Usain Bolt of Jamaica has won three consecutive titles (2008–16).
Four other athletes have won back-to-back titles: Wyomia Tyus (1964–68), Carl Lewis (1984–88), Gail Devers (1992–96), and Shelly-Ann Fraser-Pryce (2008–12).
The 100 metres at the Summer Olympics has been contested since the first edition of the multi-sport event.
The men's 100 m has been present on the Olympic athletics programme since 1896 and the women's 100 m has been held continuously since its introduction at the 1928 Games.
The 100 metres is considered one of the blue ribbon events of the Olympics and is among the highest profile competitions at the games.
It is the most prestigious 100 m race at elite level and is the shortest sprinting competition at the Olympics – a position it has held at every edition except for a brief period between 19, when a men's 60 metres was contested.
The first Olympic champions were both Americans: Thomas Burke in the men's category and, 32 years later, Betty Robinson in the women's category.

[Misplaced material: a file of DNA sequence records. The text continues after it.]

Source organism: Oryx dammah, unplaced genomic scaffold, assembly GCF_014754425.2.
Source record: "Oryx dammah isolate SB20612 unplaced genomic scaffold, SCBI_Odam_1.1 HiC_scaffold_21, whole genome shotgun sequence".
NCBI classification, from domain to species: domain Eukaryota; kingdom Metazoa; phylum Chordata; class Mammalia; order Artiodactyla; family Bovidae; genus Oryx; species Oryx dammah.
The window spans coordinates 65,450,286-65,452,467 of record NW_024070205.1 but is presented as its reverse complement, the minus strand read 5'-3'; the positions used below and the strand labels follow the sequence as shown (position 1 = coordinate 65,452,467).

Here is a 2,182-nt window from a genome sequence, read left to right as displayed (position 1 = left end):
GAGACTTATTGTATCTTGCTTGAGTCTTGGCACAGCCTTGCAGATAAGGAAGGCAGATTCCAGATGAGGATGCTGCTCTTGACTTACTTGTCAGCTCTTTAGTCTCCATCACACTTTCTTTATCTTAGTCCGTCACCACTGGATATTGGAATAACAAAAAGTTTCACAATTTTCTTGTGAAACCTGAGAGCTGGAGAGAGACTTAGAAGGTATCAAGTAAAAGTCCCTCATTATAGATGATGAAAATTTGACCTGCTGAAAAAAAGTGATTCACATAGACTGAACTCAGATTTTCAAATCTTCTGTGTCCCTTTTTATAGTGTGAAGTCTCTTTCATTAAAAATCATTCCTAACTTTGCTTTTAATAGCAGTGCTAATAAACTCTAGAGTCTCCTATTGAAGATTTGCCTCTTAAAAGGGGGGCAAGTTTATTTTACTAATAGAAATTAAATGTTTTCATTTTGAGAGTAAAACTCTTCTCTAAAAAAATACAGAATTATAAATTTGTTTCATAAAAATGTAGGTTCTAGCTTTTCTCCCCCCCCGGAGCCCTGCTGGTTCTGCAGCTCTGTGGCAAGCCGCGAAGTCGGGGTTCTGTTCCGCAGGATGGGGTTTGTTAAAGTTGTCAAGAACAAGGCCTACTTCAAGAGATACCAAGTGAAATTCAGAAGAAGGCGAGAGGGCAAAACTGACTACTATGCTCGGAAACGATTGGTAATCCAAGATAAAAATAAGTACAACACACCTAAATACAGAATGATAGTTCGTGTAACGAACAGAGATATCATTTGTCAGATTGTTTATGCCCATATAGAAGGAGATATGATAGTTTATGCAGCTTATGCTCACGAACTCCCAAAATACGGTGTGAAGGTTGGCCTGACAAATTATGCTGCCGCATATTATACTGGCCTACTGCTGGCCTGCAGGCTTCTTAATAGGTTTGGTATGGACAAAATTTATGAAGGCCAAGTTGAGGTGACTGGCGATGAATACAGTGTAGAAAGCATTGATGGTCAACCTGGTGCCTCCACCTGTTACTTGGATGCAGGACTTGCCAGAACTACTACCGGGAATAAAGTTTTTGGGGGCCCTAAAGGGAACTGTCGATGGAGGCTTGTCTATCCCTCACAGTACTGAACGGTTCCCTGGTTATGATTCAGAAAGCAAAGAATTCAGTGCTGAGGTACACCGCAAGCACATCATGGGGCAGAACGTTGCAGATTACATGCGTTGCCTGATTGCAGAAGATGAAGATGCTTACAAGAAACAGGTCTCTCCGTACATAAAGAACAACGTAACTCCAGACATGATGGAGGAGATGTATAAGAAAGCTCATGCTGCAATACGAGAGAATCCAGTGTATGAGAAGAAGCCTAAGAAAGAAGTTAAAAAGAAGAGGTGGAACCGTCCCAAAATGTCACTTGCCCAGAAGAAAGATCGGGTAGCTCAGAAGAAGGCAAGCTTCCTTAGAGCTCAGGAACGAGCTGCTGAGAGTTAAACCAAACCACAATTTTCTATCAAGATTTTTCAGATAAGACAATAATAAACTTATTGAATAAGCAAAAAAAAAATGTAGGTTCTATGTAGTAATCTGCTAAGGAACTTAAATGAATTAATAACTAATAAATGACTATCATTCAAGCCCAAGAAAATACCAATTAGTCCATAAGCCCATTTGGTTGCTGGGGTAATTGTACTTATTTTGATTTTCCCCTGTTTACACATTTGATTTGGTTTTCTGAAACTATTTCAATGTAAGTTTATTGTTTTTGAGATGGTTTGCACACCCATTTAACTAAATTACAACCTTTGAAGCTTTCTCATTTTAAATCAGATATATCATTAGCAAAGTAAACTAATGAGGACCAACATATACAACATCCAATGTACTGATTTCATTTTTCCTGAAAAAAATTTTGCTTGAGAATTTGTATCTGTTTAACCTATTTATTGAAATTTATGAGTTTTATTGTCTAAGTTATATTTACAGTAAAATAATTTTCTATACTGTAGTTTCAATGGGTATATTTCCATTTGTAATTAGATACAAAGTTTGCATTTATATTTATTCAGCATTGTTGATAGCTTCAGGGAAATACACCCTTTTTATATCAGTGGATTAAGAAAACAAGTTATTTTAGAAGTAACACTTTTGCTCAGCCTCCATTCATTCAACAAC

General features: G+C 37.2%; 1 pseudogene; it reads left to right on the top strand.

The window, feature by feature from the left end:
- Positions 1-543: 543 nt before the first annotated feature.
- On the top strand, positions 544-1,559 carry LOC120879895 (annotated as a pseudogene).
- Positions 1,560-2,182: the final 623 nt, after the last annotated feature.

The most recent winners of the event, at the 2012 Summer Olympics, were Usain Bolt and Shelly-Ann Fraser-Pryce – the two Jamaican athletes both successfully defended their titles from the 2008 Beijing Olympics.
The world records for the event have been equalled or broken during the Olympics on seven occasions in the men's category and on twelve occasions in the women's.
Among the competing nations, the United States has had the most success in this event, having won sixteen golds in the men's race and nine in the women's race.
African-American and Afro-Caribbean men and women have had particular success in the Olympic event since the mid-20th century.
The last male finalist who was not of predominantly African heritage was Allan Wells in 1980; Wells was Olympic champion that year.
Two of the highest profile doping scandals have involved the Olympic 100 m competition: Ben Johnson won the 1988 Olympic 100 m title in a world record time of 9.79 seconds but was later stripped of the titles after failing a drug test.